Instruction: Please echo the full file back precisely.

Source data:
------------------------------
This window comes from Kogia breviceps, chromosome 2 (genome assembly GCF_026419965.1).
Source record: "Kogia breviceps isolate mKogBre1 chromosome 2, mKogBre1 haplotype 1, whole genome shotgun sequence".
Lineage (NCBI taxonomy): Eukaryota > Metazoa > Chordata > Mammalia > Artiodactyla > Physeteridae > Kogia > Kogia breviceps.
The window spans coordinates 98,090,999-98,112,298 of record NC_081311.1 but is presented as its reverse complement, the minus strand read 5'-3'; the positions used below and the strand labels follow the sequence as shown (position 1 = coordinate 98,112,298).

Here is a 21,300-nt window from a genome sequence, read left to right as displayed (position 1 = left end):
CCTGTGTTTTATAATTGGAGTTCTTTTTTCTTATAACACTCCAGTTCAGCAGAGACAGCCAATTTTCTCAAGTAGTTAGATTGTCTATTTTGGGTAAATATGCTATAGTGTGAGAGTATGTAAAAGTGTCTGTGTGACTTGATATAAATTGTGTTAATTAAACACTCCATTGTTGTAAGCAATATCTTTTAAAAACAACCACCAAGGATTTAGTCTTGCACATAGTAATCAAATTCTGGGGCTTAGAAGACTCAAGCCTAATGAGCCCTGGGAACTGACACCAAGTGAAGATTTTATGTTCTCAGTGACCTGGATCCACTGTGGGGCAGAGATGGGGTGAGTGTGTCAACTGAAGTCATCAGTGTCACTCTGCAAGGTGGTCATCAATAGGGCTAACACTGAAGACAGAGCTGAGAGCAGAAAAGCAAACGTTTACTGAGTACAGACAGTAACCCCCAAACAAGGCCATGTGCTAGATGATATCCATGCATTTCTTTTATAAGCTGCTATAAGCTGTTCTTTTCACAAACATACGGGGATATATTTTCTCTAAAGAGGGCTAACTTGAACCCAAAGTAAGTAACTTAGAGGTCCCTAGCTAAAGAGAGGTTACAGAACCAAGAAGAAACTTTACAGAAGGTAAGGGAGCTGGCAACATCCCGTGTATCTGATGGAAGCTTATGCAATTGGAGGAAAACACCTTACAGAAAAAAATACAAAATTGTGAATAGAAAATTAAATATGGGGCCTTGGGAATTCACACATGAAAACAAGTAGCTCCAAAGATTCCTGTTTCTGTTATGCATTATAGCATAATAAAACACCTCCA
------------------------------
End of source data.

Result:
This window comes from Kogia breviceps, chromosome 2 (genome assembly GCF_026419965.1).
Source record: "Kogia breviceps isolate mKogBre1 chromosome 2, mKogBre1 haplotype 1, whole genome shotgun sequence".
Lineage (NCBI taxonomy): Eukaryota > Metazoa > Chordata > Mammalia > Artiodactyla > Physeteridae > Kogia > Kogia breviceps.
The window spans coordinates 98,090,999-98,112,298 of record NC_081311.1 but is presented as its reverse complement, the minus strand read 5'-3'; the positions used below and the strand labels follow the sequence as shown (position 1 = coordinate 98,112,298).

Here is a 21,300-nt window from a genome sequence, read left to right as displayed (position 1 = left end):
CCTGTGTTTTATAATTGGAGTTCTTTTTTCTTATAACACTCCAGTTCAGCAGAGACAGCCAATTTTCTCAAGTAGTTAGATTGTCTATTTTGGGTAAATATGCTATAGTGTGAGAGTATGTAAAAGTGTCTGTGTGACTTGATATAAATTGTGTTAATTAAACACTCCATTGTTGTAAGCAATATCTTTTAAAAACAACCACCAAGGATTTAGTCTTGCACATAGTAATCAAATTCTGGGGCTTAGAAGACTCAAGCCTAATGAGCCCTGGGAACTGACACCAAGTGAAGATTTTATGTTCTCAGTGACCTGGATCCACTGTGGGGCAGAGATGGGGTGAGTGTGTCAACTGAAGTCATCAGTGTCACTCTGCAAGGTGGTCATCAATAGGGCTAACACTGAAGACAGAGCTGAGAGCAGAAAAGCAAACGTTTACTGAGTACAGACAGTAACCCCCAAACAAGGCCATGTGCTAGATGATATCCATGCATTTCTTTTATAAGCTGCTATAAGCTGTTCTTTTCACAAACATACGGGGATATATTTTCTCTAAAGAGGGCTAACTTGAACCCAAAGTAAGTAACTTAGAGGTCCCTAGCTAAAGAGAGGTTACAGAACCAAGAAGAAACTTTACAGAAGGTAAGGGAGCTGGCAACATCCCGTGTATCTGATGGAAGCTTATGCAATTGGAGGAAAACACCTTACAGAAAAAAATACAAAATTGTGAATAGAAAATTAAATATGGGGCCTTGGGAATTCACACATGAAAACAAGTAGCTCCAAAGATTCCTGTTTCTGTTATGCATTATAGCATAATAAAACACCTCCA